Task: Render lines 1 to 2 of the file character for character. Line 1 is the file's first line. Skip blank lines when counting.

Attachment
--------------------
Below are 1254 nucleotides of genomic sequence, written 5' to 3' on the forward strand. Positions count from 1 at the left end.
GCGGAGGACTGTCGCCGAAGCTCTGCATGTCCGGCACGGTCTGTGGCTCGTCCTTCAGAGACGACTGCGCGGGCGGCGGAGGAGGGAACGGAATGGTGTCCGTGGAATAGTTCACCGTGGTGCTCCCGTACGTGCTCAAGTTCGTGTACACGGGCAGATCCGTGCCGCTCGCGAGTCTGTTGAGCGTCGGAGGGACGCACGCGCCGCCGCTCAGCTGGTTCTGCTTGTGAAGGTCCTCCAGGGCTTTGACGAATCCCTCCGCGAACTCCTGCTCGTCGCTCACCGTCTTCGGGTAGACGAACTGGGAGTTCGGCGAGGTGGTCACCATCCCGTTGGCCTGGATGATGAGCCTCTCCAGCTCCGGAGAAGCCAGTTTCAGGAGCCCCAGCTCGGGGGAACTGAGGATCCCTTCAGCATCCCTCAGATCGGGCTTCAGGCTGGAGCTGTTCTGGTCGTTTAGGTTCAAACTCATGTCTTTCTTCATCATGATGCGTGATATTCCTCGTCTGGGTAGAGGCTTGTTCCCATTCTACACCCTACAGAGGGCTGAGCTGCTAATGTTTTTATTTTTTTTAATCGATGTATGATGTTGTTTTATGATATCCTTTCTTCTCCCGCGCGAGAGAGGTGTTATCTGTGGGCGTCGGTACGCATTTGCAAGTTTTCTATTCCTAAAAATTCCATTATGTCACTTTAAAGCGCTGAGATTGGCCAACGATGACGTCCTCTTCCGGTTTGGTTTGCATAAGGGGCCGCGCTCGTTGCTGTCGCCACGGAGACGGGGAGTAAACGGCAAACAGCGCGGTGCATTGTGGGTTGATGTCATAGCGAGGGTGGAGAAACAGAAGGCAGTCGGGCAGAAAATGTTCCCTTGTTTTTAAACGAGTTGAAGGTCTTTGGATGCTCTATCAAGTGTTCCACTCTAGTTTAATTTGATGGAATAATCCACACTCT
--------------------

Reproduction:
Below are 1254 nucleotides of genomic sequence, written 5' to 3' on the forward strand. Positions count from 1 at the left end.
GCGGAGGACTGTCGCCGAAGCTCTGCATGTCCGGCACGGTCTGTGGCTCGTCCTTCAGAGACGACTGCGCGGGCGGCGGAGGAGGGAACGGAATGGTGTCCGTGGAATAGTTCACCGTGGTGCTCCCGTACGTGCTCAAGTTCGTGTACACGGGCAGATCCGTGCCGCTCGCGAGTCTGTTGAGCGTCGGAGGGACGCACGCGCCGCCGCTCAGCTGGTTCTGCTTGTGAAGGTCCTCCAGGGCTTTGACGAATCCCTCCGCGAACTCCTGCTCGTCGCTCACCGTCTTCGGGTAGACGAACTGGGAGTTCGGCGAGGTGGTCACCATCCCGTTGGCCTGGATGATGAGCCTCTCCAGCTCCGGAGAAGCCAGTTTCAGGAGCCCCAGCTCGGGGGAACTGAGGATCCCTTCAGCATCCCTCAGATCGGGCTTCAGGCTGGAGCTGTTCTGGTCGTTTAGGTTCAAACTCATGTCTTTCTTCATCATGATGCGTGATATTCCTCGTCTGGGTAGAGGCTTGTTCCCATTCTACACCCTACAGAGGGCTGAGCTGCTAATGTTTTTATTTTTTTTAATCGATGTATGATGTTGTTTTATGATATCCTTTCTTCTCCCGCGCGAGAGAGGTGTTATCTGTGGGCGTCGGTACGCATTTGCAAGTTTTCTATTCCTAAAAATTCCATTATGTCACTTTAAAGCGCTGAGATTGGCCAACGATGACGTCCTCTTCCGGTTTGGTTTGCATAAGGGGCCGCGCTCGTTGCTGTCGCCACGGAGACGGGGAGTAAACGGCAAACAGCGCGGTGCATTGTGGGTTGATGTCATAGCGAGGGTGGAGAAACAGAAGGCAGTCGGGCAGAAAATGTTCCCTTGTTTTTAAACGAGTTGAAGGTCTTTGGATGCTCTATCAAGTGTTCCACTCTAGTTTAATTTGATGGAATAATCCACACTCT